Navigating unfamiliar territory: Legal finance as a guide to plaintiff-side commercial litigation


Beyond capital, legal finance offers specialized expertise for plaintiff-side matters, offering a partnership solution to companies.


If you’re an experienced hiker and you’ve done some occasional snowshoeing, how would you prepare for your first for-real mountain climb?

Hopefully, rather than simply buying an ice axe, strapping on crampons and venturing out onto the glaciers alone, you’d hire the most knowledgeable and experienced guide you could find and afford to help you through the training, equipment selection and logistics and lead you up the hill.

Companies and law firms that typically operate on the defense-side of large commercial litigation can approach their initial forays into plaintiff-side cases the same way: By partnering with an experienced legal finance provider that evaluates, supports and funds major business litigation every day, they can improve their chances of a successful litigation outing as a first-time plaintiff.

Companies can confidently venture into plaintiff-side commercial litigation with a legal finance partner. Legal finance providers are effective and efficient guides in preparing for and executing litigation aimed at realizing value from commercial legal assets. A legal finance provider can vet the claim before filing, suggest capable counsel, brainstorm on strategy, assist in preparing for argument and trial, monetize an eventual settlement or judgment, and enforce an unpaid judgment or award. Legal finance providers bring expert and impartial (neither attorney nor client) perspective to assessing and reducing litigation risks. And—unlike the typical mountain guide—a legal finance provider doesn’t just prepare, equip and aid its client in exchange for a fee. It also assumes the downside risk of an unsuccessful outing by paying legal fees and covering other case expenses on a current basis, recovering that investment (plus its profit) only if and when the litigation objective is reached. As with climbing into thin air, the risks of ultimate failure in litigating a claim can’t be eliminated—but the risk of paying for a failed effort can.

Just as mountaineering is a form of hiking, plaintiff-side commercial litigation is still litigation, and many businesses are used to playing that game broadly described. So is being the plaintiff really a different discipline? Yes, and the differences multiply as the scale and complexity of the expedition grows.

Many companies and their litigation managers are used to playing entirely on the defense-side. They (rightly) focus on and develop facility with typical defense-side concerns: Controlling defense costs, limiting downside exposure in individual cases, avoiding the creation of bad precedents affecting the company’s defense portfolio and its larger business going forward, protecting sensitive competitive information, and avoiding “extraordinary events,” i.e., surprise adverse outcomes. Often (and again rightly), their charge is less to win than it is to avoid losing. Much of their familiarity, skill and comfort with the litigation process flows from the recurring nature of many defense-side cases: Companies often face the same sort of claims—employment, product liability, consumer class action—on a regular if not continuous basis. Familiarity with the defensive environment builds experience, competence and confidence when it comes to defending new litigation matters.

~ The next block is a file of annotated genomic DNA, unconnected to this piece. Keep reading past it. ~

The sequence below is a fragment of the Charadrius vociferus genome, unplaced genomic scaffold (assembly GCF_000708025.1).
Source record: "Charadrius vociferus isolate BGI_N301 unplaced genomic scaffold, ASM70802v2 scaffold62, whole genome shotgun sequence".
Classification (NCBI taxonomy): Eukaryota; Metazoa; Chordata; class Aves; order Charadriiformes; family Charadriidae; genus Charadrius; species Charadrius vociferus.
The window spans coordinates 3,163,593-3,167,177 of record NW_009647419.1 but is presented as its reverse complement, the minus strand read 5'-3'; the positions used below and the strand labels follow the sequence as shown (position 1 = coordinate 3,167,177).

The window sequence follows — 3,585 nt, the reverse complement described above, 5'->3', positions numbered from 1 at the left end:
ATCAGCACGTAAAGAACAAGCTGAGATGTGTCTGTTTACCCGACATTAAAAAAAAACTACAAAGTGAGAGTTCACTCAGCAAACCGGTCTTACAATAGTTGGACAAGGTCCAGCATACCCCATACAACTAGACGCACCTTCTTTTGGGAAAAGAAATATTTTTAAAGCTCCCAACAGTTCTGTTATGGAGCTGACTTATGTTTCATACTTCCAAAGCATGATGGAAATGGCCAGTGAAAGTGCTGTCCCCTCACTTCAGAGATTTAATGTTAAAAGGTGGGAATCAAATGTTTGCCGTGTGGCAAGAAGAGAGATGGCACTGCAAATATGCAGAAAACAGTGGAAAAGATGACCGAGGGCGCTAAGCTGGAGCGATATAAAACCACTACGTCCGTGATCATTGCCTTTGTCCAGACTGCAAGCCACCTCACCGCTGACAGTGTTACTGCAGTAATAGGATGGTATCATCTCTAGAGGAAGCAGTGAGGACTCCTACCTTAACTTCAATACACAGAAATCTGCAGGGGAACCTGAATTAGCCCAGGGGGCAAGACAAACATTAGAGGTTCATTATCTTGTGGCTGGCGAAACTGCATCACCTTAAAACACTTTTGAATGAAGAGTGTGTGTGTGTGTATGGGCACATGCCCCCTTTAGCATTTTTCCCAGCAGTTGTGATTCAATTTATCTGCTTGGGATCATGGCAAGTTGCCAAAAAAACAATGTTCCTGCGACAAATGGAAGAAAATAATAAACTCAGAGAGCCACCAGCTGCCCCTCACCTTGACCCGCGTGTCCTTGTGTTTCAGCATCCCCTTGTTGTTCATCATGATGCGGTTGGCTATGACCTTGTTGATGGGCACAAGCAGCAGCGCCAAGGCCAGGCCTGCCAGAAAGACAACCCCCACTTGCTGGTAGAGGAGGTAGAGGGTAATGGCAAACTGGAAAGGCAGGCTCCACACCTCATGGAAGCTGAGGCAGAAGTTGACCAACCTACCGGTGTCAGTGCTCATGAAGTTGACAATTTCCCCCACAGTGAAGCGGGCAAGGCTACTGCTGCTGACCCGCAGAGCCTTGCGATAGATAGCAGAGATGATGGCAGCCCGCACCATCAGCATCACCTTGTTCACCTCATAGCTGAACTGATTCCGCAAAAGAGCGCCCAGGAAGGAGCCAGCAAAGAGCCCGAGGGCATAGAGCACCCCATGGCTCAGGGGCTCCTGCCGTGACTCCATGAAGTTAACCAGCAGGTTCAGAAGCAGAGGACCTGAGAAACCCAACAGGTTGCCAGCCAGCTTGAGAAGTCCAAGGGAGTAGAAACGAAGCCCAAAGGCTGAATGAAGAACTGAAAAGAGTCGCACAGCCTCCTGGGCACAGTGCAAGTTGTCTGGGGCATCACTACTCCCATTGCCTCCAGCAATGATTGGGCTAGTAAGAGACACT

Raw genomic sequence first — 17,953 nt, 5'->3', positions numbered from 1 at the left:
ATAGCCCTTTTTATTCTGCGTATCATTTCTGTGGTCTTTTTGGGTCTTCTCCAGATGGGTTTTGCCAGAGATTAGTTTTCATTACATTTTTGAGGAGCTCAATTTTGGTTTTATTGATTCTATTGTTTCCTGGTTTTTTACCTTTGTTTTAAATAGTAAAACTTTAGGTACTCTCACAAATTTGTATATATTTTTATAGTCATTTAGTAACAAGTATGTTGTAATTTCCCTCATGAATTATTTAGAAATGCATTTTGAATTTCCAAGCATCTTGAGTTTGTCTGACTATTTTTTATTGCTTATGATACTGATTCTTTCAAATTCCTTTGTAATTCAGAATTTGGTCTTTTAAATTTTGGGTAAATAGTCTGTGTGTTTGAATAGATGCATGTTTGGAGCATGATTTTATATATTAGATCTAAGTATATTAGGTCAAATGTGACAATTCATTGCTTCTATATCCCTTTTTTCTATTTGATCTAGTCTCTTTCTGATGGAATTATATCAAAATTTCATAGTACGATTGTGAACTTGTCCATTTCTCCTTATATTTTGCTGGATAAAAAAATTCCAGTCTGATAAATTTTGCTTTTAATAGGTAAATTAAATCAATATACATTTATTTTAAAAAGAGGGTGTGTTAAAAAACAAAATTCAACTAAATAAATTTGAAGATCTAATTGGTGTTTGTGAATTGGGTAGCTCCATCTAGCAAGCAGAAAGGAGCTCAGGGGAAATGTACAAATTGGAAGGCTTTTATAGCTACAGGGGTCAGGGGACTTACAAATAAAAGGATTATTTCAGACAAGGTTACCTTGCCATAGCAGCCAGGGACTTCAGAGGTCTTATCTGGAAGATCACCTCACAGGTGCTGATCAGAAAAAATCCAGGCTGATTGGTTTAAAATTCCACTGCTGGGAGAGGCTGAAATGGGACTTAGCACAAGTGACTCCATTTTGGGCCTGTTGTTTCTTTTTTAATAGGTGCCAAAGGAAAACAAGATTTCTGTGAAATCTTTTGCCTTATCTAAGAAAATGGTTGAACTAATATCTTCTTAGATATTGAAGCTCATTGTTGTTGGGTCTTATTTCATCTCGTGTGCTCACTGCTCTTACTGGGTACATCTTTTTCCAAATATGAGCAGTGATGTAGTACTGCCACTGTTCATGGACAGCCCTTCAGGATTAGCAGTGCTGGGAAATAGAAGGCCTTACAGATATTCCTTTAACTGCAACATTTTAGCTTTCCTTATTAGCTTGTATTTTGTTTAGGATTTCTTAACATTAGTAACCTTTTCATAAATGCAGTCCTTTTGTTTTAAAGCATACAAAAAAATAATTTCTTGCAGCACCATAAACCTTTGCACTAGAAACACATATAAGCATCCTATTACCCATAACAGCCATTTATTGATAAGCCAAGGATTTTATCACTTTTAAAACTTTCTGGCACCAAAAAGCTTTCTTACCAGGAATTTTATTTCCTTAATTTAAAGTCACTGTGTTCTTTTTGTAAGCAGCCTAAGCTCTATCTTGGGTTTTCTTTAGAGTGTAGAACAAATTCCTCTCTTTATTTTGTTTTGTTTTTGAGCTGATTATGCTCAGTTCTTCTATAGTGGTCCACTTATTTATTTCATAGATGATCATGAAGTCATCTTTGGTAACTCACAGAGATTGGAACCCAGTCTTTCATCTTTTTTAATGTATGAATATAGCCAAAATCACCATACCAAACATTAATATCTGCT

Even when highly developed, though, that familiarity and expertise does not translate fully into the frame of reference and skill set required to conduct plaintiff-side cases effectively. Companies, in-house counsel and some of their outside law firms with little or no experience with plaintiff-side litigation aren’t used to thinking about whether to file a case in the first instance and the issues that decision presents, including assessing legal and duration risk, exposure to legal fees and out-of-pocket expenses and the opportunity costs involved in making the go/no-go decision. They aren’t used to setting milestones for re-assessment of the case once it is filed or allocating and prioritizing resources across the different elements a plaintiff must establish to satisfy its burden of proof. They also aren’t used to budgeting cases in which they are the party seeking recovery. And they may not have the experience of making and justifying requests for legal spend that aren’t necessitated by the uncontrollable acts of a hostile third-party or a court but seem to non-lawyers to be entirely elective in nature.